(images from kerry pitt-hart and wary meyers)
Meatloaf, spam, and hamburger helper may no longer be on the menu, but it doesn’t mean we have to forget everything from our past. If you’re looking for a little flashback, click on over to Lara Long and her store, Plaid Pony Vintage. From clothing to housewares, Lara even carries these neat polaroid pictures for $50 each taken by her husband, also available as notecards, $18 for a pack of six.
Look at this stuff, is it not the best? Where’s Ward and June Clever anyway, and those days of domestic perfection? I actually owned these McDonald’s action series glasses… I was born in the 70’s, so I remember most of these things. By the way, is the yellow and white lamp and doxie pillow not the best? I love the shine on that lamp, although it’s plastic, it would look great on one of those white lacquered desks with a white shade, banded with a slim ribbon trim in a white/yellow chevron pattern, perhaps?
Designer Dora Drimalas just released these limited edition silk screened prints that really pack some modern punch for $40 each. A quad of four over a bench in an entryway would make quite a statement, don’t you think?
Of course, you have to casually leave a matching handbag (maybe in green?) on the bench at all times. Gives it that effortless look that convince guests things just happened that way, yet you spent hours finding a bag and then positioning it perfectly in place. :) Decorating can be so nutty, can’t it? But we’re all obsessed and loving every minute of it…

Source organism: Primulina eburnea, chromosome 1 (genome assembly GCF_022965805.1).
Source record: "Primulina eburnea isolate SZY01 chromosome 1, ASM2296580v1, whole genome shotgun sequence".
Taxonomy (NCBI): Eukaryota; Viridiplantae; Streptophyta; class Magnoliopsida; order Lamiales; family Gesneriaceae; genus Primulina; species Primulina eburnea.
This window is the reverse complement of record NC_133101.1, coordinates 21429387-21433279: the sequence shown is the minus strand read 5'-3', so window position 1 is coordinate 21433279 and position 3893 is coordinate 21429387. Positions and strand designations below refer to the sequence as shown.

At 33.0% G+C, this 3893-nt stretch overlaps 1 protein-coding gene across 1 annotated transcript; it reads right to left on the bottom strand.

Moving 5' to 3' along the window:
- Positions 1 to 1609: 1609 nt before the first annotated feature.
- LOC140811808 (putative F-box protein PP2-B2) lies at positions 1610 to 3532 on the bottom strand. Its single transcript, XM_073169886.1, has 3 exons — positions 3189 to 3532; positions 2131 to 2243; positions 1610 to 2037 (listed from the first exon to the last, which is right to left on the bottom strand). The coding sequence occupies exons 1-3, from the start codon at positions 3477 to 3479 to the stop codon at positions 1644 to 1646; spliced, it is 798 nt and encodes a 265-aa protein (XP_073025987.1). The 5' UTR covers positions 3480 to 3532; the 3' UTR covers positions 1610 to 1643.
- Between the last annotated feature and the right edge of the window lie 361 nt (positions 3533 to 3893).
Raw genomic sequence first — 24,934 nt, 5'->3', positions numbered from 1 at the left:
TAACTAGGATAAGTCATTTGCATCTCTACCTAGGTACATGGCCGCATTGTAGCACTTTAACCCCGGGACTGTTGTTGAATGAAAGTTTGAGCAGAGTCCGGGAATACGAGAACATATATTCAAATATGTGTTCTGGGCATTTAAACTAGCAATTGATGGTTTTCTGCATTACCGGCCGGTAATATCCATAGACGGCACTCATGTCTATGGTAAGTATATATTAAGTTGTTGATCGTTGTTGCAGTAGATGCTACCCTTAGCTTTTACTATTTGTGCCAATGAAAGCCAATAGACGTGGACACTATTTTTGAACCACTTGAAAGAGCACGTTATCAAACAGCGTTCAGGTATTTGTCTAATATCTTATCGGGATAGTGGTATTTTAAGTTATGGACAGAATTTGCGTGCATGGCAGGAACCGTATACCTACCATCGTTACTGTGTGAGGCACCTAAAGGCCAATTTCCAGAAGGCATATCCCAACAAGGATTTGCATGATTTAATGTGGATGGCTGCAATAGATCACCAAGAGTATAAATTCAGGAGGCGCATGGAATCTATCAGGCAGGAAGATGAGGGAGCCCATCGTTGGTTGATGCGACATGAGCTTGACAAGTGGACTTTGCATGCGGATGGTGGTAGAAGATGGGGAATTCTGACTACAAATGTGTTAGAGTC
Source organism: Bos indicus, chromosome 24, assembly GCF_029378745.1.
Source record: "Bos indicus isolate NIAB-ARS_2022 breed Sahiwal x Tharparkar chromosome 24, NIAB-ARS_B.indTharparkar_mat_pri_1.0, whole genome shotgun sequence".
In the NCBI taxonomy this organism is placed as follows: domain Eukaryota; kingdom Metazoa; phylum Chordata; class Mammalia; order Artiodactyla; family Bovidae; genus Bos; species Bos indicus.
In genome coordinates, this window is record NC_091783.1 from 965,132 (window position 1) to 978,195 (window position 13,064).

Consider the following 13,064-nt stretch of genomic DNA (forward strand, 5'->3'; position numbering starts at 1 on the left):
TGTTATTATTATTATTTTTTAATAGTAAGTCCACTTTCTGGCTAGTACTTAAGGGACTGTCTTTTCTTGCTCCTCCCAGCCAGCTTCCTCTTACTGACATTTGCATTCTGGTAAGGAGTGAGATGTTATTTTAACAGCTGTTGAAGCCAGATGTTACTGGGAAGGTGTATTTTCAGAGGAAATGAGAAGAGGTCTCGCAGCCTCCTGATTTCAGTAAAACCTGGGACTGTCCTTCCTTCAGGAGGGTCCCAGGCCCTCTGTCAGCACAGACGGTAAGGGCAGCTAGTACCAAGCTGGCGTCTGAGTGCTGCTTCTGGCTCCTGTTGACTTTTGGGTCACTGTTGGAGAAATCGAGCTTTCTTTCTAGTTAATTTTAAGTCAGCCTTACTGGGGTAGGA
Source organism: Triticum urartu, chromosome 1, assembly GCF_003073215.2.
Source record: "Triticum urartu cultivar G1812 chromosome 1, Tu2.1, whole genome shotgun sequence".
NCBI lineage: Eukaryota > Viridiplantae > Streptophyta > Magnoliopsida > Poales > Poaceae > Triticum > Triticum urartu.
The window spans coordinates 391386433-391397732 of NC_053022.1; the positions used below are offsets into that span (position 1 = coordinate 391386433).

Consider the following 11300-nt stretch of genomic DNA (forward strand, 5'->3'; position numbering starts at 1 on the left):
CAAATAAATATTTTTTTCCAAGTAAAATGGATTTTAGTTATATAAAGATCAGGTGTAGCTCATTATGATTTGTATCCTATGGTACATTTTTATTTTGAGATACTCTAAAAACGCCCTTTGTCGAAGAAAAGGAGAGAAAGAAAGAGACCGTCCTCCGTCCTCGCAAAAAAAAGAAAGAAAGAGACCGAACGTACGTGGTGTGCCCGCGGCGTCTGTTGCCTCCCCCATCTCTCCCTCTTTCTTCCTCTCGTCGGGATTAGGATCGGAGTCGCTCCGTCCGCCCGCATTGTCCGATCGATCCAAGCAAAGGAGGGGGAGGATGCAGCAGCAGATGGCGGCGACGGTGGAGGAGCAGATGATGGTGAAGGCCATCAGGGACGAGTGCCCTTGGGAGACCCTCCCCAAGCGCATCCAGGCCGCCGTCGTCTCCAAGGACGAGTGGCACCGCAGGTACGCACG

Pick up your Hybrid-Home prints from Dora over at Design Public right here.
(images from design public)
Another beautiful stop I hit whilst in Portland was Edith & Edna, a new store that stocks only items that are handcrafted by artists, but not just the locals, but from talented designers across the globe, from Morocco to Sweden. Joanna Mendicino, Zid Zid Kids, BlaBla, Alena Hennessy, Curious Bird, Karin Eriksson, and dozens more, they’re all there waiting for you to buy, cherish, love forever. Corny I know, but I feel a sense of excitement when I buy handmade.
I was instantly charmed the moment I approached the store, as the window display was really sweet and stood out amongst the other windows along busy Market Street. I actually purchased a few items directly from the window, I couldn’t resist. When I stepped into the store and browsed the wares, I was happy to see so many things I’d written about on decor8 before, so of course I highly suggest shopping Edith & Edna when you’re in Portland.
This is Julie George-Carlson, one of the owners that I had a chance to chat with (her business partner, Brandie Mayes, wasn’t available). She was packaging my new goodies when I snapped this picture. What a sweet lady she is!
The location is prime, the store is so fresh and inspiring, and after you finish shopping, you can hop across the street to Starbucks to chill out. After Market Street and topping things off with an Edith & Edna experience, my brain started to spark and sizzle a little bit (sensory overload), so I grabbed my fave mocha light frappuccino and looked through my bag of goodies. :) If you aren’t a Starbucks fan, head down to the waterfront for cold bubble tea (love!). I actually did both, because bubble tea is a rare find in New England, it’s more of a west coast thing, I highly suggest it.
I love their business cards, or shall I say, business blooms. Clever idea. Julie gave me this one, it’s crafted from magazine pages. Oh, and thanks Julie for your exceptional service and for allowing me to photograph your beautiful store!
By the way, here’s a glimpse of the general area for the non-locals. It’s so pretty there, great architecture, yummy seafood places, you can truly make a day of it in Portland. And don’t miss the Portland Museum of Art. (Psst: If you are a Currier member like me, you can get in free right now.)